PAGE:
# Definition:Abel's Integral Equation

Jump to navigation
Jump to search

## Definition

**Abel's integral equation** is an integral equation whose purpose is to solve Abel's mechanical problem, which finds how long it will take a bead to slide down a wire.

The purpose of **Abel's integral equation** is to find the shape of the curve into which the wire is bent in order to yield that result:

Let $T \left({y}\right)$ be a function which specifies the total time of descent for a given starting height.

- $\displaystyle T \left({y_0}\right) = \int_{y \mathop = y_0}^{y \mathop = 0} \, \mathrm d t = \frac 1 {\sqrt {2 g} } \int_0^{y_0} \frac 1 {\sqrt {y_0 - y} } \frac {\mathrm d s} {\mathrm d y} \, \mathrm d y$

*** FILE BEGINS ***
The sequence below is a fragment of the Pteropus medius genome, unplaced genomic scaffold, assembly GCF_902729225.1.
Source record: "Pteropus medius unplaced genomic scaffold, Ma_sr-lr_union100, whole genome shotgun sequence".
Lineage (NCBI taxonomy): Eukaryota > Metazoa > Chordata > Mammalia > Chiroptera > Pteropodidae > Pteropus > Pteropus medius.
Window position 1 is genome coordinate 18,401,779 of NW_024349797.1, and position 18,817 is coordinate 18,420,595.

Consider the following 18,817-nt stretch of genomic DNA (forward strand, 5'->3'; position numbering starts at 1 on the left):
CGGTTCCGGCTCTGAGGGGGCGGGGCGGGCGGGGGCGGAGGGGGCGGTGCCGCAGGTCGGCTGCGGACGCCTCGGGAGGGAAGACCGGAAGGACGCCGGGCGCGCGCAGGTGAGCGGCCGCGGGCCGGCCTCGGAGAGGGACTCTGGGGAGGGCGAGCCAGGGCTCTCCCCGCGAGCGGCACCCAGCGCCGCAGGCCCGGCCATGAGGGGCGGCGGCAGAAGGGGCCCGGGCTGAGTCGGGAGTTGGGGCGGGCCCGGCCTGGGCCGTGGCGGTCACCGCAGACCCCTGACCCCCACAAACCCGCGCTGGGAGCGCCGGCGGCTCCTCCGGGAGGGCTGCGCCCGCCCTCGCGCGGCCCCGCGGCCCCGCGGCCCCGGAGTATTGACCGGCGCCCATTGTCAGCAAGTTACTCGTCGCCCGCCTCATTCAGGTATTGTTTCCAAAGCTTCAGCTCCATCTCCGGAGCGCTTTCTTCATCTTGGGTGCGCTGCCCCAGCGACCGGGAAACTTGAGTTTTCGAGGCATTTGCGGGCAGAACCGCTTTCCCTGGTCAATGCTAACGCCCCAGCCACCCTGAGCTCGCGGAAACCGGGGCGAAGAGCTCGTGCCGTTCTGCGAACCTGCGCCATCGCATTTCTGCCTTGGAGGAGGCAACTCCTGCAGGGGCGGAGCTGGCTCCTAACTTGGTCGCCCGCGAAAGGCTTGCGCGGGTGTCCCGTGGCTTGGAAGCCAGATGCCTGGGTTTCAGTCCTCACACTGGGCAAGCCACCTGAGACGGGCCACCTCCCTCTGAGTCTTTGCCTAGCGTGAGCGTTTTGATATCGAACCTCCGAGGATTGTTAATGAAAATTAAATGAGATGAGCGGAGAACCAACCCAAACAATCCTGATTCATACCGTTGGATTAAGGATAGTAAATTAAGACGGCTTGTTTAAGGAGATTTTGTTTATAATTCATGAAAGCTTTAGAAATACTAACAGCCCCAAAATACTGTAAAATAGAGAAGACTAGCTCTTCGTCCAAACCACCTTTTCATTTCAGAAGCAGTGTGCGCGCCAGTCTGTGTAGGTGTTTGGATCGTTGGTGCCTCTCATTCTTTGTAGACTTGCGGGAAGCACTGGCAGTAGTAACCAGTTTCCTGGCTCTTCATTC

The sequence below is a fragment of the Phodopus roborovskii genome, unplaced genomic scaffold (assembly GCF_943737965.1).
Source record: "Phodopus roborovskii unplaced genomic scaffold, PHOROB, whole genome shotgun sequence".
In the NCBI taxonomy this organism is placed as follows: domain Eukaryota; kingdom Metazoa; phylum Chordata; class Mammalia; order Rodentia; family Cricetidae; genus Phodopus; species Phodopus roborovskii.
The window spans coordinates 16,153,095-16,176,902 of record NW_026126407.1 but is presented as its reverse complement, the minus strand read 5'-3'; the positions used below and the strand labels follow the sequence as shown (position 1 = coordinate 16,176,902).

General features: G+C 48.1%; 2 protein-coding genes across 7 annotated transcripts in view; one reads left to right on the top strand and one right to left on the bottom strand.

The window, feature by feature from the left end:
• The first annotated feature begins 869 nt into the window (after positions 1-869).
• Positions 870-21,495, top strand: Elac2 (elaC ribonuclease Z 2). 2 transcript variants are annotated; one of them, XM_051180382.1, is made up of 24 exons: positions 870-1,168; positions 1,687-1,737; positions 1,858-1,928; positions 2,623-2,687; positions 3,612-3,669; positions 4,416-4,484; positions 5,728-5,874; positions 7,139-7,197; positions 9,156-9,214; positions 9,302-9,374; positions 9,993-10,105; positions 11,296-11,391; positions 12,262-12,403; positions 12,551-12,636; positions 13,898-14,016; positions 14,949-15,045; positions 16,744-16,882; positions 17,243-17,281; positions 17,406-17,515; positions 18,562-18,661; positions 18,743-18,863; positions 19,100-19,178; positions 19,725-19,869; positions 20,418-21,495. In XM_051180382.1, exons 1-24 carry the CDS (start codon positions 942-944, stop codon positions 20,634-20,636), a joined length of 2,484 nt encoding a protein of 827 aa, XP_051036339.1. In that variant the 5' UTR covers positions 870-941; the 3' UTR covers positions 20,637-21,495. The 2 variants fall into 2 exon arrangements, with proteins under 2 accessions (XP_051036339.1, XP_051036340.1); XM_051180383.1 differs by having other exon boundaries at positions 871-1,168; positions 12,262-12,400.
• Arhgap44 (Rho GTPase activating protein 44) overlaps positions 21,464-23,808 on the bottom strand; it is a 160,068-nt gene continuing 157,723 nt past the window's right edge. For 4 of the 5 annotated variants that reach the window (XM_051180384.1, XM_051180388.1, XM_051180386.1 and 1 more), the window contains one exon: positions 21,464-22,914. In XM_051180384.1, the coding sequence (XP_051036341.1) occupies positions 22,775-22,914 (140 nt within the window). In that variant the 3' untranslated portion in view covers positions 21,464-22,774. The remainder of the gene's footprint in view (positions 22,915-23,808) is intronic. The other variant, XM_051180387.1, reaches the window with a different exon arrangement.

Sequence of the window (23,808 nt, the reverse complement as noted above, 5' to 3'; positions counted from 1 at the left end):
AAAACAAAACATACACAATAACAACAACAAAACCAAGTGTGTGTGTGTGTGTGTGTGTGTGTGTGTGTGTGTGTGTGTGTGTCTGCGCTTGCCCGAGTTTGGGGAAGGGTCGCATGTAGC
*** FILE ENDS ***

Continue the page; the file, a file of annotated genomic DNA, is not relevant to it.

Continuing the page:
where:

- $y$ is the height of the bead at time $t$
- $y_0$ is the height from which the bead is released
- $g$ is Acceleration Due to Gravity
- $s \left({y}\right)$ is the distance along the curve as a function of height.

## Also see

## Source of Name

This entry was named for Niels Henrik Abel.

## Historical Note

Niels Henrik Abel devised what is now known as Abel's Integral Equation as a tool by which to solve the Tautochrone Problem in $1823$.